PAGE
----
Every member of the US Congress receives AIPAC's bi-weekly newsletter, the Near East Report. Walt and Mearsheimer stress that Congressmen and their staff "usually turn to AIPAC when they need info; AIPAC is called upon to draft speeches, work on legislation, advise on tactics, research, collect co-sponsors and marshal votes".

Hillary Clinton has learned long ago she should not cross AIPAC. Clinton used to support a Palestinian state in 1998. She even embraced Suha Arafat, Yasser's wife, in 1999. After much scolding, she suddenly became a vigorous defender of Israel, and years later wholeheartedly supported the 2006 Israeli war against Hezbollah in Lebanon. Clinton may have gotten the bulk of Jewish American donations for her 2008 presidential campaign.

Rice also learned about facts on the ground. She tried to restart the eternally moribund "peace process" when visiting the Middle East in March 2007. Before the trip, she got an AIPAC letter signed by no less than 79 US senators telling her not to talk to the new Palestinian unity government until it "recognized Israel, renounced terror and agreed to abide by Palestinian-Israeli agreements".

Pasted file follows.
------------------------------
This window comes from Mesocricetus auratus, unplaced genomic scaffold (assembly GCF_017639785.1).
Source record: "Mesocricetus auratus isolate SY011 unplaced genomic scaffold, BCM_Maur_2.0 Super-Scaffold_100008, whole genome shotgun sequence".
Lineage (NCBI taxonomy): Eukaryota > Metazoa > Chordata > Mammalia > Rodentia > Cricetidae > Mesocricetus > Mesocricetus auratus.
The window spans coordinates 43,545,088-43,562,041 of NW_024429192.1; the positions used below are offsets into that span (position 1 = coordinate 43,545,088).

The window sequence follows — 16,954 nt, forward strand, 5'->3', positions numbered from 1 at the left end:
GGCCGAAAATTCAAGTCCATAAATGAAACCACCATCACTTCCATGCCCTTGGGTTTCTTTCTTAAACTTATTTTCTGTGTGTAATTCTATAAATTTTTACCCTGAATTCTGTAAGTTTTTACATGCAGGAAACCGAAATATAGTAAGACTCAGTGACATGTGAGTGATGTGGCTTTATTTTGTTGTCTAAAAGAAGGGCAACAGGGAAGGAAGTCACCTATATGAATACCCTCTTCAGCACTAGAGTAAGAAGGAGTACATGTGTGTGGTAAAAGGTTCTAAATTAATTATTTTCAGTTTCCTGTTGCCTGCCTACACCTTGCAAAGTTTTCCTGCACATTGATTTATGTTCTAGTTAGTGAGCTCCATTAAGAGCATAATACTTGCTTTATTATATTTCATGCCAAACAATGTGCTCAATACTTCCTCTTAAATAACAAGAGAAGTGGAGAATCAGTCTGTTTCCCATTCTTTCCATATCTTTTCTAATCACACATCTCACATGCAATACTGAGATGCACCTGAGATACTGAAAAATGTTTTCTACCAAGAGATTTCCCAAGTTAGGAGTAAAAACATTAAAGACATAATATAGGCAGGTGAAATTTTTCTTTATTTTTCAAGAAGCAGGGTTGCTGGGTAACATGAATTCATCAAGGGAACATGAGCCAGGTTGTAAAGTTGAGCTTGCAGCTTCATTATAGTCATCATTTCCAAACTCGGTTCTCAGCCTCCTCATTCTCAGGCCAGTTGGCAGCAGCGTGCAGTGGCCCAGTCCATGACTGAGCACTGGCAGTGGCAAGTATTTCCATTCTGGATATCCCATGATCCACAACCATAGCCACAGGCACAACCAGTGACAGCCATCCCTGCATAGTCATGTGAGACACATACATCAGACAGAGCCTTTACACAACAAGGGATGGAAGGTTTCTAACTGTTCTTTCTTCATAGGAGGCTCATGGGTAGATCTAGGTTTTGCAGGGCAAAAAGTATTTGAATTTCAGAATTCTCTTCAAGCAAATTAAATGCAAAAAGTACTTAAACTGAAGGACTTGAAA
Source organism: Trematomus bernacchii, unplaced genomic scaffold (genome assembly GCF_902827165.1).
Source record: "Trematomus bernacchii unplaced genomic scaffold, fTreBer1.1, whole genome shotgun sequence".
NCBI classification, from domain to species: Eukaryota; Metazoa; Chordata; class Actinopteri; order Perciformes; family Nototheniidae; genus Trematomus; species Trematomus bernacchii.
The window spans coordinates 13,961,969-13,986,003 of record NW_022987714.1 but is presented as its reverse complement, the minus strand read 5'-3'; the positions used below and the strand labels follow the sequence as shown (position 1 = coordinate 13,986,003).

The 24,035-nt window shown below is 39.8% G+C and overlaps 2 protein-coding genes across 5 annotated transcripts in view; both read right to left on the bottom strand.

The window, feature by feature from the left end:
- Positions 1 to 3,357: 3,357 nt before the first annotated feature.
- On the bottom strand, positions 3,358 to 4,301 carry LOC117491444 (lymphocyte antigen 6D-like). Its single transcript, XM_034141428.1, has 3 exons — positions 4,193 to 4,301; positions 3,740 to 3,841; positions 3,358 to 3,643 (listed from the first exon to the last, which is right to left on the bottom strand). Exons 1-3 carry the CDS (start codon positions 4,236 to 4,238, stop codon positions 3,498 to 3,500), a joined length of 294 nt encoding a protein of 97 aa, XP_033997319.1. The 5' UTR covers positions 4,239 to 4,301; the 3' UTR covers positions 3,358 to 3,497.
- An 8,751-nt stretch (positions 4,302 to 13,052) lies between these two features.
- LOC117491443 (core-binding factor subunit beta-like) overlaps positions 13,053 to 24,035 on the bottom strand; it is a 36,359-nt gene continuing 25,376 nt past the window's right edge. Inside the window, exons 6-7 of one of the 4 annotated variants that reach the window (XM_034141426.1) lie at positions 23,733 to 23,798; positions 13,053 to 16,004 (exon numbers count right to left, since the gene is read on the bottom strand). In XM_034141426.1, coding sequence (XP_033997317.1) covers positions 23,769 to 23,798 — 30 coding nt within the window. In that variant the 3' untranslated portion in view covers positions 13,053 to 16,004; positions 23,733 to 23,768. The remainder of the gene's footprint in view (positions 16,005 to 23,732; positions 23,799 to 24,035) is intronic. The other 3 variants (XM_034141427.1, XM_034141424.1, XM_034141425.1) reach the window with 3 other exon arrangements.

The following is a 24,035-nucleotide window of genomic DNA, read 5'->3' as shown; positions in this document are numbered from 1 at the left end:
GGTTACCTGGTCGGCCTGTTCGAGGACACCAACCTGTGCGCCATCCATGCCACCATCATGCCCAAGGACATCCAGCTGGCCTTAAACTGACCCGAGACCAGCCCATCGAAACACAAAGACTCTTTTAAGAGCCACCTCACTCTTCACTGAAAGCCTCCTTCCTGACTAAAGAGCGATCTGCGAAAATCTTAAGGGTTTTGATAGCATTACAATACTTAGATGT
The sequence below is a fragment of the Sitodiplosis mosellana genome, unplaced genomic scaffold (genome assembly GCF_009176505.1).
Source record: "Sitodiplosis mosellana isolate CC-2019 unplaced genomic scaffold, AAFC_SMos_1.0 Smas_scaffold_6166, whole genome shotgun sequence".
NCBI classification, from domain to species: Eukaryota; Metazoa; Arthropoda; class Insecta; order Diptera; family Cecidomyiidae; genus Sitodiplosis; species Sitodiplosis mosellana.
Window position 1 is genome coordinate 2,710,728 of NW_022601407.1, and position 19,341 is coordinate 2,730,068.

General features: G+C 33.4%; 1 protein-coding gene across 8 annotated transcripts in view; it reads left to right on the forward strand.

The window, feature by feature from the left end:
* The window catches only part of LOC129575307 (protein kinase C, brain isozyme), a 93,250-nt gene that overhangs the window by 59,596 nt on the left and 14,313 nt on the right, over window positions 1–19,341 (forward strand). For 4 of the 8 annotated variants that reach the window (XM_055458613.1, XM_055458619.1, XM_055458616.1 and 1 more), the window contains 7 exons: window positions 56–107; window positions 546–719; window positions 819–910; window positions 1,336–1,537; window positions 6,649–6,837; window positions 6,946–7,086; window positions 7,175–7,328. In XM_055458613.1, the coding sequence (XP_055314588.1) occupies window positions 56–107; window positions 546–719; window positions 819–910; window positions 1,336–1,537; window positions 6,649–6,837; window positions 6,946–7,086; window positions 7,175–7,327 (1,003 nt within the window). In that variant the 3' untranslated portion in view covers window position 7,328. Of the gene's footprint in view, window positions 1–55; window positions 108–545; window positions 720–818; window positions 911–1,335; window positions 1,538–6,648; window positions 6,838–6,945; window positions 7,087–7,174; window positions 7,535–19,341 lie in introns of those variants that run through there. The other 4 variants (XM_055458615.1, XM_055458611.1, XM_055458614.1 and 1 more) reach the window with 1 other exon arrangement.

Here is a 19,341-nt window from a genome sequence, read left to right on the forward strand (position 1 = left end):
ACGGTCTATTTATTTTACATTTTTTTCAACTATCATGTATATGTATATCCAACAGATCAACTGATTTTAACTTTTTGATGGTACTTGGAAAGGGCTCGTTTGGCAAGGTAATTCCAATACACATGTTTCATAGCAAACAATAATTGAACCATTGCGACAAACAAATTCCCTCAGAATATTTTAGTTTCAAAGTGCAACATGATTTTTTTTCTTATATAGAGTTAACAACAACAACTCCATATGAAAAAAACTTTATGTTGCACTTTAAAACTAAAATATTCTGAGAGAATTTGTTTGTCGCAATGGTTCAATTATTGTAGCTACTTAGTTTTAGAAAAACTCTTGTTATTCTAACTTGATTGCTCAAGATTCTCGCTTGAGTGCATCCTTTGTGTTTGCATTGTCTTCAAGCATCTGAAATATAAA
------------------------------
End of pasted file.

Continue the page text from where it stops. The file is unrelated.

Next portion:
AIPAC and Iraq
It has become relatively fashionable for some members of the Israeli lobby to deny any involvement in the build-up towards the war on Iraq. But few remember what AIPAC executive director Howard Kohr told the New York Sun in January 2003: "Quietly lobbying Congress to approve the use of force in Iraq was one of AIPAC's successes over the past year."

And in a New Yorker profile of Steven Rosen, AIPAC's policy director during the run-up to the war on Iraqi, it was stated that "AIPAC lobbied Congress in favor of the Iraqi war".

Compare it with a 2007 Gallup study based on 13 different polls, according to which 77% of American Jews were opposed to the Iraq war, compared to 52% of Americans.

Walt and Mearsheimer contend "the war was due in large part to the lobby's influence, and especially its neo-con wing. The lobby is not always representative of the larger community for which it often claims to speak."